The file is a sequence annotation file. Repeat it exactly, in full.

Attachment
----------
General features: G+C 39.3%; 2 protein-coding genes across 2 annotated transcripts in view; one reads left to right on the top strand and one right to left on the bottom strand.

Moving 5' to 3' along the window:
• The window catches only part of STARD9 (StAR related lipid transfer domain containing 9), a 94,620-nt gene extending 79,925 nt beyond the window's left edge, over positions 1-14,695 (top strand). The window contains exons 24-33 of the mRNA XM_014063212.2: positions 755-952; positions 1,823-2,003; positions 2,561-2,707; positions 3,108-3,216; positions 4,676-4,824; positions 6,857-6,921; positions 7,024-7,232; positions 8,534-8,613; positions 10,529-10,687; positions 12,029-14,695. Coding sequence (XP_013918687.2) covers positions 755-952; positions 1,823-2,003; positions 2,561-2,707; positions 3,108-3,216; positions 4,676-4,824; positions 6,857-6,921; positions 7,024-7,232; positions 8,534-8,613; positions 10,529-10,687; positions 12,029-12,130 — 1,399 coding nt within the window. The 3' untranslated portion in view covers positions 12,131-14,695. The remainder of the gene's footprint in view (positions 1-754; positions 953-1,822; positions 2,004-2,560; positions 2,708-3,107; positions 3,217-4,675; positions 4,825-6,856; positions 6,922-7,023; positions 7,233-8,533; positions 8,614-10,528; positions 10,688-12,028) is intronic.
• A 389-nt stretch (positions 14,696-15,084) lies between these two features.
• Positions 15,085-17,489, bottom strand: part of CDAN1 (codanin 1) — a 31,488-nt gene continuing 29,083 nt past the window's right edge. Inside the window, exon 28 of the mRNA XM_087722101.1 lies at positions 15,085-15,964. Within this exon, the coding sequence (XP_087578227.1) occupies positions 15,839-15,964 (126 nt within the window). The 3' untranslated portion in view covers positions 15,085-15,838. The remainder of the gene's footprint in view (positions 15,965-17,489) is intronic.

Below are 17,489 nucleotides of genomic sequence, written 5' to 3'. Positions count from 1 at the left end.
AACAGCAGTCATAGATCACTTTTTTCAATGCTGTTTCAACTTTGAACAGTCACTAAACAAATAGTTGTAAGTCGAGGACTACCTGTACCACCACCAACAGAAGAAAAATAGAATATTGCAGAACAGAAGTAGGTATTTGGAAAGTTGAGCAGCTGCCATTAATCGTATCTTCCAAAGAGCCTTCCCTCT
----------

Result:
General features: G+C 39.3%; 2 protein-coding genes across 2 annotated transcripts in view; one reads left to right on the top strand and one right to left on the bottom strand.

Moving 5' to 3' along the window:
• The window catches only part of STARD9 (StAR related lipid transfer domain containing 9), a 94,620-nt gene extending 79,925 nt beyond the window's left edge, over positions 1-14,695 (top strand). The window contains exons 24-33 of the mRNA XM_014063212.2: positions 755-952; positions 1,823-2,003; positions 2,561-2,707; positions 3,108-3,216; positions 4,676-4,824; positions 6,857-6,921; positions 7,024-7,232; positions 8,534-8,613; positions 10,529-10,687; positions 12,029-14,695. Coding sequence (XP_013918687.2) covers positions 755-952; positions 1,823-2,003; positions 2,561-2,707; positions 3,108-3,216; positions 4,676-4,824; positions 6,857-6,921; positions 7,024-7,232; positions 8,534-8,613; positions 10,529-10,687; positions 12,029-12,130 — 1,399 coding nt within the window. The 3' untranslated portion in view covers positions 12,131-14,695. The remainder of the gene's footprint in view (positions 1-754; positions 953-1,822; positions 2,004-2,560; positions 2,708-3,107; positions 3,217-4,675; positions 4,825-6,856; positions 6,922-7,023; positions 7,233-8,533; positions 8,614-10,528; positions 10,688-12,028) is intronic.
• A 389-nt stretch (positions 14,696-15,084) lies between these two features.
• Positions 15,085-17,489, bottom strand: part of CDAN1 (codanin 1) — a 31,488-nt gene continuing 29,083 nt past the window's right edge. Inside the window, exon 28 of the mRNA XM_087722101.1 lies at positions 15,085-15,964. Within this exon, the coding sequence (XP_087578227.1) occupies positions 15,839-15,964 (126 nt within the window). The 3' untranslated portion in view covers positions 15,085-15,838. The remainder of the gene's footprint in view (positions 15,965-17,489) is intronic.

Below are 17,489 nucleotides of genomic sequence, written 5' to 3'. Positions count from 1 at the left end.
AACAGCAGTCATAGATCACTTTTTTCAATGCTGTTTCAACTTTGAACAGTCACTAAACAAATAGTTGTAAGTCGAGGACTACCTGTACCACCACCAACAGAAGAAAAATAGAATATTGCAGAACAGAAGTAGGTATTTGGAAAGTTGAGCAGCTGCCATTAATCGTATCTTCCAAAGAGCCTTCCCTCT